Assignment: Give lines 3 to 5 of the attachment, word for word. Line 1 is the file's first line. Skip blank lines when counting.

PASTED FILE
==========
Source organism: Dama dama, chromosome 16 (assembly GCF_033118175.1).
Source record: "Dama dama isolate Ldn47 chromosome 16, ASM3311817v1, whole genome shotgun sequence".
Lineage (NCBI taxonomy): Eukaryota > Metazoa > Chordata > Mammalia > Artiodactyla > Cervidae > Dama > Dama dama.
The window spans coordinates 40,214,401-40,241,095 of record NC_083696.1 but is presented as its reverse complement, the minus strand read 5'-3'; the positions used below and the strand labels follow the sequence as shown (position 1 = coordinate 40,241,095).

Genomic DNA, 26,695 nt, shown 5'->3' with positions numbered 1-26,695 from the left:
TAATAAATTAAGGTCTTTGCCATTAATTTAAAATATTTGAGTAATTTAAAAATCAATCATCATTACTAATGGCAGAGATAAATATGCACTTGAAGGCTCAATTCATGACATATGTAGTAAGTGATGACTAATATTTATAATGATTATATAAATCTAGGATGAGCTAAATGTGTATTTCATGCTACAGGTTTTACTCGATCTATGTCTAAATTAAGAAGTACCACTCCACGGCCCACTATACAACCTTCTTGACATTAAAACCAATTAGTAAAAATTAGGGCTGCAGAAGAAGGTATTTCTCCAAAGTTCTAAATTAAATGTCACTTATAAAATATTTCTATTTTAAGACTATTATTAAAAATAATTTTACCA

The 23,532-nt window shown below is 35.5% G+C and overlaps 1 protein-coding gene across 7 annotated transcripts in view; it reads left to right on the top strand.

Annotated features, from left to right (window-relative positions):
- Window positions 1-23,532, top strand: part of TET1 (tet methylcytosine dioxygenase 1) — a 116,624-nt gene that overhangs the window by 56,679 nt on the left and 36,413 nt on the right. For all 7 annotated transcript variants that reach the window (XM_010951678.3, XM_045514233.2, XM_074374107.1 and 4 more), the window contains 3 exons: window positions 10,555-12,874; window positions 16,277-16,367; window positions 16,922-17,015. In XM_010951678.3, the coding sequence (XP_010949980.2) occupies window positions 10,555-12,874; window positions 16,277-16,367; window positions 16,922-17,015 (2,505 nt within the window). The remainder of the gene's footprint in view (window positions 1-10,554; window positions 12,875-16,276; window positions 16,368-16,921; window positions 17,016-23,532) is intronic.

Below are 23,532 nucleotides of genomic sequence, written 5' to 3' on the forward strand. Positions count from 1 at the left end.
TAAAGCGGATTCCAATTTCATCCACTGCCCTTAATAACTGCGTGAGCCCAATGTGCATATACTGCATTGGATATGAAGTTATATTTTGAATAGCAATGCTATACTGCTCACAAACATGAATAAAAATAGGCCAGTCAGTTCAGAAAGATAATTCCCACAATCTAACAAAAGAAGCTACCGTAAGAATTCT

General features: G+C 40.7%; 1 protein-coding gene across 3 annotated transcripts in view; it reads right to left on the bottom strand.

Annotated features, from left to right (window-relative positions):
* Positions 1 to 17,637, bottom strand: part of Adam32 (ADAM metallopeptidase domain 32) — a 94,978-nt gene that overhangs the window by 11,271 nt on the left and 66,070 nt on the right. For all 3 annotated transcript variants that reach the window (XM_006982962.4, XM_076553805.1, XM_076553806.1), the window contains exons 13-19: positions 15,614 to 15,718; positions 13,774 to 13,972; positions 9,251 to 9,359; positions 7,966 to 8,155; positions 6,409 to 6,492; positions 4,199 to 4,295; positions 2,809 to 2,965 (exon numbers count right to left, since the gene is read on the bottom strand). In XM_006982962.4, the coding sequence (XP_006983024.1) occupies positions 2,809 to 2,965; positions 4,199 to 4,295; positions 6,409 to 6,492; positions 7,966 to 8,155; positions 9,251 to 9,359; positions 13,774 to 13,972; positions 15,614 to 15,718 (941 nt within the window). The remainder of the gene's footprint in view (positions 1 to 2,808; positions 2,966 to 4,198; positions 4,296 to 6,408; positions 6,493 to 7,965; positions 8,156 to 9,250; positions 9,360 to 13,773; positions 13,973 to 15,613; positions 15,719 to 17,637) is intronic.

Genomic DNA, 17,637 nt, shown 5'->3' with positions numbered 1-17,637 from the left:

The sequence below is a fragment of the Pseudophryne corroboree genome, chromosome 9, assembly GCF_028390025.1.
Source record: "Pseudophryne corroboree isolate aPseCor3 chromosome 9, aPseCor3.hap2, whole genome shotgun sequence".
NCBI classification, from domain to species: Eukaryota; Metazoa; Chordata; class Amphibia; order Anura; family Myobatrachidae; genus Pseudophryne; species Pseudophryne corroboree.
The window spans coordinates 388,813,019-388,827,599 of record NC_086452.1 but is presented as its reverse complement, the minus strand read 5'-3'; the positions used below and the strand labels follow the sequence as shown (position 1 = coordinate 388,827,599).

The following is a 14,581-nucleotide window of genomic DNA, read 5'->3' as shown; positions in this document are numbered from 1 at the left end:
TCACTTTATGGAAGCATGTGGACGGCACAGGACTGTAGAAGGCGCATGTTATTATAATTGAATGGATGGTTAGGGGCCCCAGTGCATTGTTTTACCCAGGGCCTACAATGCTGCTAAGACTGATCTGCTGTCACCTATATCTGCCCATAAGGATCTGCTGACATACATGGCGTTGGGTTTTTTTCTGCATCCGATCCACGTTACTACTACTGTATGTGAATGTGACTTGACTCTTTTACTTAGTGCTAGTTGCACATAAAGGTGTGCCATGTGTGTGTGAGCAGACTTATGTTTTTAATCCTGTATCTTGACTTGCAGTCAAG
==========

Lineage (NCBI taxonomy): Eukaryota > Metazoa > Chordata > Mammalia > Artiodactyla > Cervidae > Dama > Dama dama.
The window spans coordinates 40,214,401-40,241,095 of record NC_083696.1 but is presented as its reverse complement, the minus strand read 5'-3'; the positions used below and the strand labels follow the sequence as shown (position 1 = coordinate 40,241,095).

Genomic DNA, 26,695 nt, shown 5'->3' with positions numbered 1-26,695 from the left: